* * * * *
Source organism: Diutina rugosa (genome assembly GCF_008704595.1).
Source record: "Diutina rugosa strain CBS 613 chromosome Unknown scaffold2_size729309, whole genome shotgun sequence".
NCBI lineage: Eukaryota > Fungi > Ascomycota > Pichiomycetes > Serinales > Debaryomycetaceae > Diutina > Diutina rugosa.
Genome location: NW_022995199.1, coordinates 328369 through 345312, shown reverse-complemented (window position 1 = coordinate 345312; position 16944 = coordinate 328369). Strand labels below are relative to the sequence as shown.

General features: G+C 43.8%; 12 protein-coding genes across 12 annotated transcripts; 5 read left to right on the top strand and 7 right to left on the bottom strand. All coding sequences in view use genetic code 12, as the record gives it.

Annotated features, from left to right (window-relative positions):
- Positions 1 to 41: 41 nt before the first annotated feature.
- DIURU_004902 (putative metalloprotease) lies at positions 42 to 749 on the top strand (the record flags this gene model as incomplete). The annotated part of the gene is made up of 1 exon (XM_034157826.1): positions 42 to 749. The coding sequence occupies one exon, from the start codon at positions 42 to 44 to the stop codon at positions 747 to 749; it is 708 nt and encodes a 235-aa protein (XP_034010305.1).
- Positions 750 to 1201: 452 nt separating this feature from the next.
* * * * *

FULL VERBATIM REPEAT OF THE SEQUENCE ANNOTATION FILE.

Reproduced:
Source organism: Diutina rugosa (genome assembly GCF_008704595.1).
Source record: "Diutina rugosa strain CBS 613 chromosome Unknown scaffold2_size729309, whole genome shotgun sequence".
NCBI lineage: Eukaryota > Fungi > Ascomycota > Pichiomycetes > Serinales > Debaryomycetaceae > Diutina > Diutina rugosa.
Genome location: NW_022995199.1, coordinates 328369 through 345312, shown reverse-complemented (window position 1 = coordinate 345312; position 16944 = coordinate 328369). Strand labels below are relative to the sequence as shown.

General features: G+C 43.8%; 12 protein-coding genes across 12 annotated transcripts; 5 read left to right on the top strand and 7 right to left on the bottom strand. All coding sequences in view use genetic code 12, as the record gives it.

Annotated features, from left to right (window-relative positions):
- Positions 1 to 41: 41 nt before the first annotated feature.
- DIURU_004902 (putative metalloprotease) lies at positions 42 to 749 on the top strand (the record flags this gene model as incomplete). The annotated part of the gene is made up of 1 exon (XM_034157826.1): positions 42 to 749. The coding sequence occupies one exon, from the start codon at positions 42 to 44 to the stop codon at positions 747 to 749; it is 708 nt and encodes a 235-aa protein (XP_034010305.1).
- Positions 750 to 1201: 452 nt separating this feature from the next.